If jobs are being created, why is consumption sputtering?

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Published: May 7, 2019 3:38:50 AM

The data on private final consumption expenditure for Q3FY19—a growth of 8.4%year-on-year (y-o-y)—was somewhat puzzling given the festive season had been a particularly dull one.

jobs, consumption, growth, gdp, Q4FY19, news, opinion, financial express, financial express newspaper, financial express epaper, financial express today, financial express epaper todayIf jobs are being created, why is consumption sputtering?

The consumption engine that was expected to drive the economy, in the absence of meaningful private sector investments and slowing government expenditure, seems to be sputtering. That has been evident, for some time now, from the lacklustre home sales and weak passenger vehicles sales. Moreover, the pace of growth in retail loans from banks, too, has been trending down since November, 2018. Now, the sales of consumer staples has slowed. In fact, the data on private final consumption expenditure for Q3FY19—a growth of 8.4%year-on-year (y-o-y)—was somewhat puzzling given the festive season had been a particularly dull one. But then, there has often been a lack of correlation between the macro-numbers and the high-frequency data.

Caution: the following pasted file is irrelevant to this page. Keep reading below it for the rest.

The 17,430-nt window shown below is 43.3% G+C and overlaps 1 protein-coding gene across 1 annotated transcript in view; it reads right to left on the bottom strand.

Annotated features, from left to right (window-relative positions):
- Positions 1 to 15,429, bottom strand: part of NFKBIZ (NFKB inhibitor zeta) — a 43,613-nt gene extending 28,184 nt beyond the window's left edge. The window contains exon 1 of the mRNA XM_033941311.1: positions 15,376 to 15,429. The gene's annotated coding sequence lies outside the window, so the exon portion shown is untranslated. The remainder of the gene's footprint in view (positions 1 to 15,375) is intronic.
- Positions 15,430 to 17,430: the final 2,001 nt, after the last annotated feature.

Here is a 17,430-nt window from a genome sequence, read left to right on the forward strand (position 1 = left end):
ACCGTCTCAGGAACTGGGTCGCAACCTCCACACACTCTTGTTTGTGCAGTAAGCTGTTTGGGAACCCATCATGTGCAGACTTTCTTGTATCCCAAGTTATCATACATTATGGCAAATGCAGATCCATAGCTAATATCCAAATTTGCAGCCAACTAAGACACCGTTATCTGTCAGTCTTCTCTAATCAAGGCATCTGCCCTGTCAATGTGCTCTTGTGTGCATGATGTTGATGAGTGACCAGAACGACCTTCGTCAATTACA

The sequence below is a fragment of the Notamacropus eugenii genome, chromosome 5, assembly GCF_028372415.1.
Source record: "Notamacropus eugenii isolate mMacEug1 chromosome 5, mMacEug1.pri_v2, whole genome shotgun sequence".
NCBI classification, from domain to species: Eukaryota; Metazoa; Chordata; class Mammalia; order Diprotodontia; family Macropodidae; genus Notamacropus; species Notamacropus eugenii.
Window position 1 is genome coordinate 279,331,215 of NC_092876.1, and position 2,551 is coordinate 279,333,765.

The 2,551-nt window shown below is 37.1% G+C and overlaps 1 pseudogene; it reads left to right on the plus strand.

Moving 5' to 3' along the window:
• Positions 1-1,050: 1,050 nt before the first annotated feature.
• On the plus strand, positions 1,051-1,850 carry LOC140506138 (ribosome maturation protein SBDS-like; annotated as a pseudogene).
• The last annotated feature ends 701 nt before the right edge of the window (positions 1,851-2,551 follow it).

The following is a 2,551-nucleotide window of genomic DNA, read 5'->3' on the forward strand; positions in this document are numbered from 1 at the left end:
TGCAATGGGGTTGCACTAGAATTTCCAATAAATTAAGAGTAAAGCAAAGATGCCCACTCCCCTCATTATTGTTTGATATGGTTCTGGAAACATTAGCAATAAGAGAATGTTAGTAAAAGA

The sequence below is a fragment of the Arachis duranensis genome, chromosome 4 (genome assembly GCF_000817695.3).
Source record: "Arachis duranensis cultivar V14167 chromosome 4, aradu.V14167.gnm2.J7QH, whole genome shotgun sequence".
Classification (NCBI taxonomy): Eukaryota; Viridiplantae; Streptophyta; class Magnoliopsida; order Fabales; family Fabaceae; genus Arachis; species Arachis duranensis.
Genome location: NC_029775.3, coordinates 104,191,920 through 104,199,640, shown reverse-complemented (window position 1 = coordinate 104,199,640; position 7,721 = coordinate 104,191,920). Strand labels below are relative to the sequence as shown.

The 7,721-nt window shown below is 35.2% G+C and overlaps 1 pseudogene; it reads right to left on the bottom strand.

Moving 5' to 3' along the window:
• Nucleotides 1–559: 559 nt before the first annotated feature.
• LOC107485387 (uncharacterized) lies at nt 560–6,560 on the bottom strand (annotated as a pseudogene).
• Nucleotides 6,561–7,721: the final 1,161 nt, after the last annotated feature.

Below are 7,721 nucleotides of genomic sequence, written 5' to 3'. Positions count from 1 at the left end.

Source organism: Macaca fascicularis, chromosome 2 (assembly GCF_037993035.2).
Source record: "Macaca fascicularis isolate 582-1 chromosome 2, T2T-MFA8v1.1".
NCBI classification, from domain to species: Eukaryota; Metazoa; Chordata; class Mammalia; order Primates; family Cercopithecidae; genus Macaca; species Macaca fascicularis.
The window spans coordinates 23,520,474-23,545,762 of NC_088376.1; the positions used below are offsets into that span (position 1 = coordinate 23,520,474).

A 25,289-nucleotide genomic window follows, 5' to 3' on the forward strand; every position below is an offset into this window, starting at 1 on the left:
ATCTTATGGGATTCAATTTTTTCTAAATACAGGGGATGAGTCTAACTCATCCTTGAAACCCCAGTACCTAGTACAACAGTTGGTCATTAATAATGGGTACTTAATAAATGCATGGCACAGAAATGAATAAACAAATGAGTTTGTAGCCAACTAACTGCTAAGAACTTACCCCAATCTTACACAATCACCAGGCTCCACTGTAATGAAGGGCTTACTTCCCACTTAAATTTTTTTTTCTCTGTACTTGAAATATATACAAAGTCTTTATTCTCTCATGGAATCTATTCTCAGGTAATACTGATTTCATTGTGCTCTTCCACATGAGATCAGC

While smaller spends on relatively big-ticket items such as homes is not so surprising in a slowing economy, the limited purchases of two-wheelers and cars, for nearly six months now, is worrying. Moreover, the loss of momentum has been seen in both rural and urban markets. True, there has been a fairly sharp increase in prices of cars and bikes, thanks to changes in the regulations. But, if the economy is doing so well and so many well-paying jobs are being created, as the government claims is the case, spends on these items should be more robust. Hero MotoCorp reported an 11% fall in volumes in Q4FY19 while TVS Motors reported a volume increase of just 2.1% y-o-y. That established products aren’t able to push through volumes reflects how purchasing power has been limited. Economists point out this is due to incomes growing slowly or staying flat, or even, in some instances, shrinking. Household savings have fallen over the past few years. The physical plus net financial savings of households as a share of GDP was 18% in FY16,17.1% in FY17 and 17.2% in FY18. These levels were much lower than the 20%-plus seen in earlier years—the recent peak was 23.6% in FY12. Physical savings,which were 15-16% of GDP in FY12 and FY13, dropped to sub-10% in FY16, recovering to 10.8% in FY17 and 10.6% in FY18. Again, the net financial savings of households—as a share of GDP—has come off to 6.3% in FY17 and 6.6% in FY18.

Unless incomes rise meaningfully, neither spending nor savings can pick up. The new government cannot afford to spend beyond a point since tax revenues are not particularly buoyant. An uncertain regulatory environment, tax terrorism and weak labour laws have sapped the confidence of the business community. There needs to be better regulation, whether in telecom, oil&gas or labour; else, companies will not invest. Since the government does not have the ability to kickstart the economy with a stimulus, better governance is the only way out.

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